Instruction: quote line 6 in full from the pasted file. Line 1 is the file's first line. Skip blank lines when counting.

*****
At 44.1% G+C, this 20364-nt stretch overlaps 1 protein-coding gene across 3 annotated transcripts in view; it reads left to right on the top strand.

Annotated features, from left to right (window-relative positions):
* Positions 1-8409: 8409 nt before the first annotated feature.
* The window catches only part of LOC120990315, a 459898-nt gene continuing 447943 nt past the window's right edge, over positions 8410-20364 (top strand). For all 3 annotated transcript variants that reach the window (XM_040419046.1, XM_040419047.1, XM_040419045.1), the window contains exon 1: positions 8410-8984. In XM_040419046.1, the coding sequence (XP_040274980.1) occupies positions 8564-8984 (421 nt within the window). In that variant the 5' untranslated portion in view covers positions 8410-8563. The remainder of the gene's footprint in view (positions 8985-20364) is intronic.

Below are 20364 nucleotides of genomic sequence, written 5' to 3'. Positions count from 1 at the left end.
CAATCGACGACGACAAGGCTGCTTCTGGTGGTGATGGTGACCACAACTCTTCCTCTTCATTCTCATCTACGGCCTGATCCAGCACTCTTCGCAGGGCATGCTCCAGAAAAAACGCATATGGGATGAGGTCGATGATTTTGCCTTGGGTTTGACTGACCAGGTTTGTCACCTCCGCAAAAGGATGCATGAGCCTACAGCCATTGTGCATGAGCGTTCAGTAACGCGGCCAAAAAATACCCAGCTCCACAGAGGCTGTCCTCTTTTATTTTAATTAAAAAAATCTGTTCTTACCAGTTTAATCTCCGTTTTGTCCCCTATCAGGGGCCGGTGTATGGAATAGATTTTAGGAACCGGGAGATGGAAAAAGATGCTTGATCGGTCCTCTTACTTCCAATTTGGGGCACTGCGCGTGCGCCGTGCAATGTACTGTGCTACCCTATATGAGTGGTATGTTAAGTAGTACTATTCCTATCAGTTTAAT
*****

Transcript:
CAATCGACGACGACAAGGCTGCTTCTGGTGGTGATGGTGACCACAACTCTTCCTCTTCATTCTCATCTACGGCCTGATCCAGCACTCTTCGCAGGGCATGCTCCAGAAAAAACGCATATGGGATGAGGTCGATGATTTTGCCTTGGGTTTGACTGACCAGGTTTGTCACCTCCGCAAAAGGATGCATGAGCCTACAGCCATTGTGCATGAGCGTTCAGTAACGCGGCCAAAAAATACCCAGCTCCACAGAGGCTGTCCTCTTTTATTTTAATTAAAAAAATCTGTTCTTACCAGTTTAATCTCCGTTTTGTCCCCTATCAGGGGCCGGTGTATGGAATAGATTTTAGGAACCGGGAGATGGAAAAAGATGCTTGATCGGTCCTCTTACTTCCAATTTGGGGCACTGCGCGTGCGCCGTGCAATGTACTGTGCTACCCTATATGAGTGGTATGTTAAGTAGTACTATTCCTATCAGTTTAAT